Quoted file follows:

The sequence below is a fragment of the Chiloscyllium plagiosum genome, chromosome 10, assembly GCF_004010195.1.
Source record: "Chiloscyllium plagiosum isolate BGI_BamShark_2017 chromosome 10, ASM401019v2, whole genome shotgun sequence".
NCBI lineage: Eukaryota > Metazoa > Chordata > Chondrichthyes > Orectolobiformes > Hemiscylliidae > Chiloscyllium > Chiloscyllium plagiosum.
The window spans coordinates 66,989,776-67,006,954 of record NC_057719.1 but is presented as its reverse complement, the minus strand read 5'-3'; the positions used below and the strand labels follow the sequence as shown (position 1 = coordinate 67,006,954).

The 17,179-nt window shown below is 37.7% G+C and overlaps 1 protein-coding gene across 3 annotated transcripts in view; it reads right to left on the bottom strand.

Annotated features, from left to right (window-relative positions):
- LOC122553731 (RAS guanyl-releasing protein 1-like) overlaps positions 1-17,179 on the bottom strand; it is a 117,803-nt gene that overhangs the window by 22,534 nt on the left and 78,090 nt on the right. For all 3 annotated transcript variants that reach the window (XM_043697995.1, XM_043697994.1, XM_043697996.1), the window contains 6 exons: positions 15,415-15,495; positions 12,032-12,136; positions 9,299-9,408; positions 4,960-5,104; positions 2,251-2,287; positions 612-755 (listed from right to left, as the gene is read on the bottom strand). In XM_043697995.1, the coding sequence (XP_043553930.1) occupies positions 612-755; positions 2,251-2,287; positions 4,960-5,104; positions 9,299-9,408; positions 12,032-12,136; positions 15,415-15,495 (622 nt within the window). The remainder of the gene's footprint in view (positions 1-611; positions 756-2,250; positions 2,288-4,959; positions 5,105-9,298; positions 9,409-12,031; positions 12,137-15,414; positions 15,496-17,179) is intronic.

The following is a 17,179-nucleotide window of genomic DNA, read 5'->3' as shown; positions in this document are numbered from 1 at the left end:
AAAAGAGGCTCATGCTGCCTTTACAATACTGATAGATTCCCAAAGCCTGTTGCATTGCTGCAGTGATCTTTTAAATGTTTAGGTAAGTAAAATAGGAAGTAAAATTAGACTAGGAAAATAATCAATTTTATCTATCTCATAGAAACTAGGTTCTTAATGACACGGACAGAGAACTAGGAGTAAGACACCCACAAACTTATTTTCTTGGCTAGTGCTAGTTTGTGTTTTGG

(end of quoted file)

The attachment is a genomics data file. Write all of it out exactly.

The sequence below is a fragment of the Chiloscyllium plagiosum genome, chromosome 10, assembly GCF_004010195.1.
Source record: "Chiloscyllium plagiosum isolate BGI_BamShark_2017 chromosome 10, ASM401019v2, whole genome shotgun sequence".
NCBI lineage: Eukaryota > Metazoa > Chordata > Chondrichthyes > Orectolobiformes > Hemiscylliidae > Chiloscyllium > Chiloscyllium plagiosum.
The window spans coordinates 66,989,776-67,006,954 of record NC_057719.1 but is presented as its reverse complement, the minus strand read 5'-3'; the positions used below and the strand labels follow the sequence as shown (position 1 = coordinate 67,006,954).

The 17,179-nt window shown below is 37.7% G+C and overlaps 1 protein-coding gene across 3 annotated transcripts in view; it reads right to left on the bottom strand.

Annotated features, from left to right (window-relative positions):
- LOC122553731 (RAS guanyl-releasing protein 1-like) overlaps positions 1-17,179 on the bottom strand; it is a 117,803-nt gene that overhangs the window by 22,534 nt on the left and 78,090 nt on the right. For all 3 annotated transcript variants that reach the window (XM_043697995.1, XM_043697994.1, XM_043697996.1), the window contains 6 exons: positions 15,415-15,495; positions 12,032-12,136; positions 9,299-9,408; positions 4,960-5,104; positions 2,251-2,287; positions 612-755 (listed from right to left, as the gene is read on the bottom strand). In XM_043697995.1, the coding sequence (XP_043553930.1) occupies positions 612-755; positions 2,251-2,287; positions 4,960-5,104; positions 9,299-9,408; positions 12,032-12,136; positions 15,415-15,495 (622 nt within the window). The remainder of the gene's footprint in view (positions 1-611; positions 756-2,250; positions 2,288-4,959; positions 5,105-9,298; positions 9,409-12,031; positions 12,137-15,414; positions 15,496-17,179) is intronic.

The following is a 17,179-nucleotide window of genomic DNA, read 5'->3' as shown; positions in this document are numbered from 1 at the left end:
AAAAGAGGCTCATGCTGCCTTTACAATACTGATAGATTCCCAAAGCCTGTTGCATTGCTGCAGTGATCTTTTAAATGTTTAGGTAAGTAAAATAGGAAGTAAAATTAGACTAGGAAAATAATCAATTTTATCTATCTCATAGAAACTAGGTTCTTAATGACACGGACAGAGAACTAGGAGTAAGACACCCACAAACTTATTTTCTTGGCTAGTGCTAGTTTGTGTTTTGG